An EAT case* heard in March underlines the importance to employers of ensuring effectively that employee communication during the redundancy process is not overlooked.
In a redundancy situation, an employee who unreasonably refuses an offer of suitable alternative employment made before termination or within four weeks of it has no entitlement to a redundancy payment. However, as this case shows the term "suitable offer of employment" may depend on what the employee's perception of that offer is. The original tribunal found that the job did not involve any loss of status and was suitable "on balance". It also found that the employee's refusal to accept it was not unreasonable. This was to be judged based on her not unreasonable perceptions. The EAT saw nothing to justify overturning this approach. Relevant facts were that the employer's shortcomings in communicating or discussing the offer and that the alternative employment was only "marginally" suitable as opposed to being "plainly suitable", which seems something of a fine dividing line.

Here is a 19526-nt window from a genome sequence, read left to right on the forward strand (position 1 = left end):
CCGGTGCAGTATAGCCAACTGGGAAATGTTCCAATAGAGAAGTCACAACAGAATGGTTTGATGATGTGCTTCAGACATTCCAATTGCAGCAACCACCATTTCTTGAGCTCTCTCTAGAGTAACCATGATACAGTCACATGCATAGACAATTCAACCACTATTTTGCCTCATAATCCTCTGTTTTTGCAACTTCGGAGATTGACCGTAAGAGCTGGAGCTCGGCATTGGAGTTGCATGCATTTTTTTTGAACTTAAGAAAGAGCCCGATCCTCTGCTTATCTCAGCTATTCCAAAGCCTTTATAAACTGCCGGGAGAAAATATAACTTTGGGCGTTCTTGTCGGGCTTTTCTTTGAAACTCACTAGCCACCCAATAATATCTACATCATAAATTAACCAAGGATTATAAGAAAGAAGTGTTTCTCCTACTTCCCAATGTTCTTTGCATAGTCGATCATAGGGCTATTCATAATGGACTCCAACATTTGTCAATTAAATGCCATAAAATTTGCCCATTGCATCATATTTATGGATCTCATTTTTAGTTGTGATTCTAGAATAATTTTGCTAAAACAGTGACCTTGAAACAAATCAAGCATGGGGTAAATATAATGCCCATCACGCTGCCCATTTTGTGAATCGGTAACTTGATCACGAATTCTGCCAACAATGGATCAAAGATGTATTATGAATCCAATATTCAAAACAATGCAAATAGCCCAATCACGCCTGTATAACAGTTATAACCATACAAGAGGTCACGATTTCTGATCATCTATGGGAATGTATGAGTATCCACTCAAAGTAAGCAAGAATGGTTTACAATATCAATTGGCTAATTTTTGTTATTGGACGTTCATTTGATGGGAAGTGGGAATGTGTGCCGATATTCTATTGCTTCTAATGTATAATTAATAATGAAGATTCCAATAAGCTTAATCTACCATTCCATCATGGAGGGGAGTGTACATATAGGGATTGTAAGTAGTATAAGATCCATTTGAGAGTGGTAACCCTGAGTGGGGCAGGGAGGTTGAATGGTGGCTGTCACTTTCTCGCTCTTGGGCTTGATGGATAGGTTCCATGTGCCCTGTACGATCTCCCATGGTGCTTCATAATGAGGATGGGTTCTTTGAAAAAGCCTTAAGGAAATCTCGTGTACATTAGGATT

What is clear is that employers who communicate such offers competently may be able to avoid an employee successfully arguing that his or her perception of a suitable job as unsuitable is a reasonable one thereby justifying the refusal of the offer and the retention of the right to a redundancy payment.
* Commission for Healthcare Audit and Inspection v Ward UKEAT/0579/07
View the case at http://www.employmentappeals.gov.uk/Public/Upload/07_0579fhCNJOJ.doc
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